Thursday, May 20, 2021

A "reel" sense of community

Last Thursday, I took advantage of a beautiful spring morning to kickstart my day with some fresh air. I mowed the lawn before logging in to work. 

A mowing snapshot from last summer

Oh, my reel mower, how do I love thee? Let me count the ways:

  1. It's much lighter weight than a gas- or battery-powered mower. I can just pick it up and carry it, which is sometimes a more convenient maneuver than pushing.
  2. But, it's still a decent arm workout to push it across the lawn.
  3. It's human-powered, which has several perks. With no gas or oil to fill, no battery to recharge, you just get it out of the garage and go. It's ready to mow at a moment's notice. 
  4. The whirring blades are the only noise. Someone can get your attention without having to holler their lungs out. You can mow in the early morning without annoying your neighbors.
  5. If you need to stop -- for conversation, for a water break, to get debris out of the way -- you can just stop and start as frequently as you like without having to get a motor going again.
  6. You can feel good about being earth-friendly and lawn-friendly. The way reel mowers cut reportedly makes for healthier grass.
  7. It's a conversation starter, and that's what really sparked this post.
But first, I'll also share the downsides of using a reel mower, just to give the whole picture.
  1. Sometimes it leaves sprigs standing -- especially taller, thicker stalks of grass and dandelion flower stems. You have to go over some areas twice, or get them with the weed whip.
  2. Same problem if you let your grass get too long. The wheels of the mower are more likely to mash down long grass before the blades can chop it.
  3. Twigs will temporarily jam the blades. It's as simple as backing up so the stick can come loose, but it can be annoying. Take time to pick up debris from the yard first.
  4. You must take the time afterward to clean the mower, which helps keep the blades in good condition. Some of you already take excellent care of your lawn tools, so this is not a downside but rather a given. 
  5. A reel mower doesn't give you that quintessential fresh-cut-grass smell that a power mower does. Maybe because it doesn't shred the grass or heat it as it spits it out the other side. Maybe it's the missing cloud of gasoline exhaust. Anyway, the scent of a reel-cut lawn is lighter, more reminiscent of the grassy air that hovers over a quiet field than the heady mulchiness of hot-mown suburbia. But you can still inhale that childhood aroma as your neighbors cut their grass.
Now, back to mower's being a conversation starter. People see us using it and want to know.

How do you like it? I love it. 

Does it actually cut the grass? Yes, but see notes above. 

How often do you have to sharpen the blades? My user's manual says I could go several years without sharpening as long as I keep the blades clean and in good condition. This is only my second season mowing with it, but so far, so good.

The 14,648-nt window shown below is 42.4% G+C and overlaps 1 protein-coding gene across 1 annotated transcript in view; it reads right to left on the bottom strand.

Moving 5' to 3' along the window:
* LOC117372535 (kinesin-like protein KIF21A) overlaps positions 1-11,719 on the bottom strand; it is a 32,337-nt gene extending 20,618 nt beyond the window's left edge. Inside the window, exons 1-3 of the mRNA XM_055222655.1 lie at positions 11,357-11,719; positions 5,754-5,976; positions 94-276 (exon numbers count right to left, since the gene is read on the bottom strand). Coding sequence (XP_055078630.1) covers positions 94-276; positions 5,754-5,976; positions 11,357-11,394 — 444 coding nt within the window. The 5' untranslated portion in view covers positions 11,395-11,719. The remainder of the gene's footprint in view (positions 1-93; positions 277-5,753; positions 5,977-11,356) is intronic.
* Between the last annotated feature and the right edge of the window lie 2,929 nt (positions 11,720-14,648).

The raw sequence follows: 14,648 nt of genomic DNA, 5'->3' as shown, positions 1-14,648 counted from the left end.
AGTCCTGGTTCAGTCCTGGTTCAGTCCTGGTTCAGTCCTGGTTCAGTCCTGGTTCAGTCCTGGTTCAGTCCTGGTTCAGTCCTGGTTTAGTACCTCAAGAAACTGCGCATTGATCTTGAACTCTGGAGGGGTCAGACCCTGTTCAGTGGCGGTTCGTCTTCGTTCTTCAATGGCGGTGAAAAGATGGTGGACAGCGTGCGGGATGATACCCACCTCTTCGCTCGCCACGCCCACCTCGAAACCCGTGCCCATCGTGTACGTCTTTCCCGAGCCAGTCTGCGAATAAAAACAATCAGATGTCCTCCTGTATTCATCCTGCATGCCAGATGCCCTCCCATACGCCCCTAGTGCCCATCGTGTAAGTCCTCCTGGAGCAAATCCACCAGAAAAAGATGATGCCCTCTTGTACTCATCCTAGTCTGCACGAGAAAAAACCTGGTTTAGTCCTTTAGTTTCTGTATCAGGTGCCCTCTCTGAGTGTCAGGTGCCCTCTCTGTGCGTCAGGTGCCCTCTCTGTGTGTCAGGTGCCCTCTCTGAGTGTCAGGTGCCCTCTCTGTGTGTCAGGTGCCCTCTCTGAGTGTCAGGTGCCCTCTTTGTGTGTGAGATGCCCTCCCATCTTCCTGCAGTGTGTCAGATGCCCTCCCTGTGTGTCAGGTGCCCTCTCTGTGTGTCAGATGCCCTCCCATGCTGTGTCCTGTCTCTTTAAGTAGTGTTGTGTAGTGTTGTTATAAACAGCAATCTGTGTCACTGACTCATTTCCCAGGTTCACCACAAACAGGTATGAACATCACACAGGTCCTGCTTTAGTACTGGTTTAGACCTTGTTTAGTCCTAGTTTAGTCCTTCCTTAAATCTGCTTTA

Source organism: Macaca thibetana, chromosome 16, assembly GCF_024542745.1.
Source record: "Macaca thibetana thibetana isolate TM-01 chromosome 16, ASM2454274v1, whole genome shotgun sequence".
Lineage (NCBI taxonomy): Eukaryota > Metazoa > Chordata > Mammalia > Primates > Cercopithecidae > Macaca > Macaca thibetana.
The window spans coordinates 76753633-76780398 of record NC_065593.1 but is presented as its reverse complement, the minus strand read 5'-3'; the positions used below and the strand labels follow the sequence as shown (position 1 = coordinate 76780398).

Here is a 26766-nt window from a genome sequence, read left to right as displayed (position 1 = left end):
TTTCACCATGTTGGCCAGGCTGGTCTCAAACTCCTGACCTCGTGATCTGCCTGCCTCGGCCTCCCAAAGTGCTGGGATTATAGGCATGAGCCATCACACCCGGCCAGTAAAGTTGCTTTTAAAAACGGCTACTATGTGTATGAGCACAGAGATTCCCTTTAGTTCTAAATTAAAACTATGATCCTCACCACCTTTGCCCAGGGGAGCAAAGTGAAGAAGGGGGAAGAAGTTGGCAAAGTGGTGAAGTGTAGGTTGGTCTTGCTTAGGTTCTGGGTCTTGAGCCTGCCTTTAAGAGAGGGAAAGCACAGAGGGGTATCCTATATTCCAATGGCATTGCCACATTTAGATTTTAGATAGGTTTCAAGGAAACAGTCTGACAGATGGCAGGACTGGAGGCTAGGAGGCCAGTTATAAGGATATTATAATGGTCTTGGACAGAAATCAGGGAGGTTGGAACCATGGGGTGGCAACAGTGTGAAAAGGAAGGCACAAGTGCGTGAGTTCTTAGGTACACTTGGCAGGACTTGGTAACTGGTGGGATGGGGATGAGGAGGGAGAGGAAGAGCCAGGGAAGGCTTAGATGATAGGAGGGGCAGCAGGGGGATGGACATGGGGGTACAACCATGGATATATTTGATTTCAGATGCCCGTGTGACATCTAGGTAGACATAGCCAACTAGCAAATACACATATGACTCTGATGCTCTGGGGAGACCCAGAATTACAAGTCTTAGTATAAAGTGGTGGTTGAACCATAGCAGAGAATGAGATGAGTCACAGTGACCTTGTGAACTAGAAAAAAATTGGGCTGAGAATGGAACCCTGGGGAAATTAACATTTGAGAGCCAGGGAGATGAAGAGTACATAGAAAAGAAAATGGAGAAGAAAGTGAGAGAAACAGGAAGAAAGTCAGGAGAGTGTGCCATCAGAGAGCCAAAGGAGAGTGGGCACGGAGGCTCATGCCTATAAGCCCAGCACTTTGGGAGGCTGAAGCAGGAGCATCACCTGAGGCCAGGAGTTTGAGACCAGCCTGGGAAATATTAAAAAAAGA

Can I try it? Yes!

That's what happened last Thursday morning. A couple walked by, and the wife said something like, "She's got the mower I want!" So the husband asked me, "Can my wife try that thing?" Delighted to be of service, I let her mow a few strips of lawn for me. Try before you buy. Pushing is believing.

What a great thing about yard work. Meeting the neighbors. It's something Len quickly noticed when we moved into our new old house, something that had been missing in our old neighborhood, where the lawn (and snow) service was included in the homeowner association dues. 

The developer of our previous neighborhood had utopian ideas about a sense of community built into his neighborhood design. Large front porches, where people will sit and gather and chat. Wide sidewalks to easily accommodate two passing strollers. A centralized "town center" of small shops. It didn't happen. People hung out in their tiny, privacy-fenced backyards, barbecued in the alley out of their garage, drove their car one block to the mail room. Businesses fizzled. Sure, we met some neighbors, and the sidewalks were busy thoroughfares on Halloween, but we also lived next door to others we never saw! Without compulsory yard work to bring people outside, people naturally hid inside.

One could argue that if the regular maintenance of the lawn is taken care of for you, you have more freedom to do the fun kind of yard work, tending flower gardens and turning your front porch into a comfortable outdoor living room. We often ate dinner on our front porch. We liked it. But, well. We Americans are prone to maxing ourselves out, aren't we? A rare few of us choose a house we can comfortably afford, while many families buy the most house they can possibly afford, so they're still working long hours just to pay the bills. No time or money for gardening, home improvement hobbies, or just sitting out on the porch waiting for neighbors to stroll by.

I'm not saying people in our current neighborhood are more fiscally responsible. The difference here is that lawn maintenance is another bill to be paid -- you must budget some time and money for it, because it's your own responsibility. Some people put more effort into than others, but the fact remains: If everyone has to be outside at some point, taking care of their respective yards, you will actually encounter each other and be part of a community. It's nice.

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